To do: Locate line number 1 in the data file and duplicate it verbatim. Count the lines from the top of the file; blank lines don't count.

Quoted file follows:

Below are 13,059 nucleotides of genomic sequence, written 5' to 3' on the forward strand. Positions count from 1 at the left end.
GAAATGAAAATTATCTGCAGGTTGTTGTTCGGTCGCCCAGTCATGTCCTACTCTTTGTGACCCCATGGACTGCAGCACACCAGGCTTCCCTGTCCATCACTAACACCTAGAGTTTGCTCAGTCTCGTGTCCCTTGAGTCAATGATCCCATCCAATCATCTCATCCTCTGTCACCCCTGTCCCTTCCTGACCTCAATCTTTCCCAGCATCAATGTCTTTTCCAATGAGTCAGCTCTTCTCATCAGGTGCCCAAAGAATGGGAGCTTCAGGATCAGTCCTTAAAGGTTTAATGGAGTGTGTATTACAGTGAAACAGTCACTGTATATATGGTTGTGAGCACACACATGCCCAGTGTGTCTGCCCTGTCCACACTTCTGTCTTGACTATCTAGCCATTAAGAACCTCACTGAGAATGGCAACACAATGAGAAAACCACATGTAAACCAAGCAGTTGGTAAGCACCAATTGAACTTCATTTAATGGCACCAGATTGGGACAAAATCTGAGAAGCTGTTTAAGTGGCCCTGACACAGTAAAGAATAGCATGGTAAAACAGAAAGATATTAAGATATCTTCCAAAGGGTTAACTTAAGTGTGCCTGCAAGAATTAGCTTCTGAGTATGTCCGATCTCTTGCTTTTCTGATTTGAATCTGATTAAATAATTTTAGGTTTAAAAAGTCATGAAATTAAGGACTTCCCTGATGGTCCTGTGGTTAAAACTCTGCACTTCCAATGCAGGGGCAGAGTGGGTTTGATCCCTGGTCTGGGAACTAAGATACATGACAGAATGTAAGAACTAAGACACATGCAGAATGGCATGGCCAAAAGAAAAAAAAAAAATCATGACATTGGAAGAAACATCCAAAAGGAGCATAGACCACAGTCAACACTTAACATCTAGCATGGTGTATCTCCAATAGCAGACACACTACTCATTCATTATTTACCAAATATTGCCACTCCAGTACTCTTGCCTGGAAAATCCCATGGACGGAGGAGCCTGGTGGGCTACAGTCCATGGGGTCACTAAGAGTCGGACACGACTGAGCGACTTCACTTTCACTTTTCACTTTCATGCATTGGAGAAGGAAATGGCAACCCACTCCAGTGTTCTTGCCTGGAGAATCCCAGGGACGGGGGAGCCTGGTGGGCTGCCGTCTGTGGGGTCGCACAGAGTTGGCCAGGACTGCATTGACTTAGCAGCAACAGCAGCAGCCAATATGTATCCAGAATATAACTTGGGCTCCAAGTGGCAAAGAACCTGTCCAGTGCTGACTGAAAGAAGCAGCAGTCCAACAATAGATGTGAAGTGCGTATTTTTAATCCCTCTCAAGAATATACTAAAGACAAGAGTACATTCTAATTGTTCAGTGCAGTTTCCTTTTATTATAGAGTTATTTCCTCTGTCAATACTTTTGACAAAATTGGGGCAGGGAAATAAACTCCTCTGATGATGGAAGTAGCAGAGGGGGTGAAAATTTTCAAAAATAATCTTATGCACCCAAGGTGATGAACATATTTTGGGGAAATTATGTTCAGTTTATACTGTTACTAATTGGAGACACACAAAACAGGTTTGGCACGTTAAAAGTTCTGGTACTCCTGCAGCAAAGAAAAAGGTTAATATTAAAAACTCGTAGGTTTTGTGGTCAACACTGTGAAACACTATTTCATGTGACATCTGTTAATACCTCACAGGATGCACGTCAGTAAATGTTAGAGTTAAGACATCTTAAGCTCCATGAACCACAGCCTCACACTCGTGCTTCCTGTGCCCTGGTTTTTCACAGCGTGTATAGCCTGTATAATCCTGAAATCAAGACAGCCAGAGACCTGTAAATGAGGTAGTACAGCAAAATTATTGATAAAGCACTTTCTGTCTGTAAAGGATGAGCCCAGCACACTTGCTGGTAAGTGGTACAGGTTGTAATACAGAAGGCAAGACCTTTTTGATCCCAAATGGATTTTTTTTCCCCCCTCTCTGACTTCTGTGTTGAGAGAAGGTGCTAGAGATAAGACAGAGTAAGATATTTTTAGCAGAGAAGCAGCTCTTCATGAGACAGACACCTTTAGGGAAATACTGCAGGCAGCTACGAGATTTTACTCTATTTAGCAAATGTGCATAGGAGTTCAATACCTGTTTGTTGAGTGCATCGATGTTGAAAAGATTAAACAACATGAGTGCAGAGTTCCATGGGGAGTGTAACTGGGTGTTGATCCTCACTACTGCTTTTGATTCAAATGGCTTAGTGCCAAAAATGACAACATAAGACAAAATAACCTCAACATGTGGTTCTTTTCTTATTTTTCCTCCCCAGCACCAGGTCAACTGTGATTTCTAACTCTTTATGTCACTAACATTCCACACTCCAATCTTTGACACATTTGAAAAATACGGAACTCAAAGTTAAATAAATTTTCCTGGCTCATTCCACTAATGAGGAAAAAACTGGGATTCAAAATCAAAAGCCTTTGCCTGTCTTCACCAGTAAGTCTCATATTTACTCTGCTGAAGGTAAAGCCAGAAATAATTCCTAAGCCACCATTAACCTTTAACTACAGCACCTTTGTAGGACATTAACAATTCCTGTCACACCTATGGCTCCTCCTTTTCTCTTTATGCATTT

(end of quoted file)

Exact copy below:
Below are 13,059 nucleotides of genomic sequence, written 5' to 3' on the forward strand. Positions count from 1 at the left end.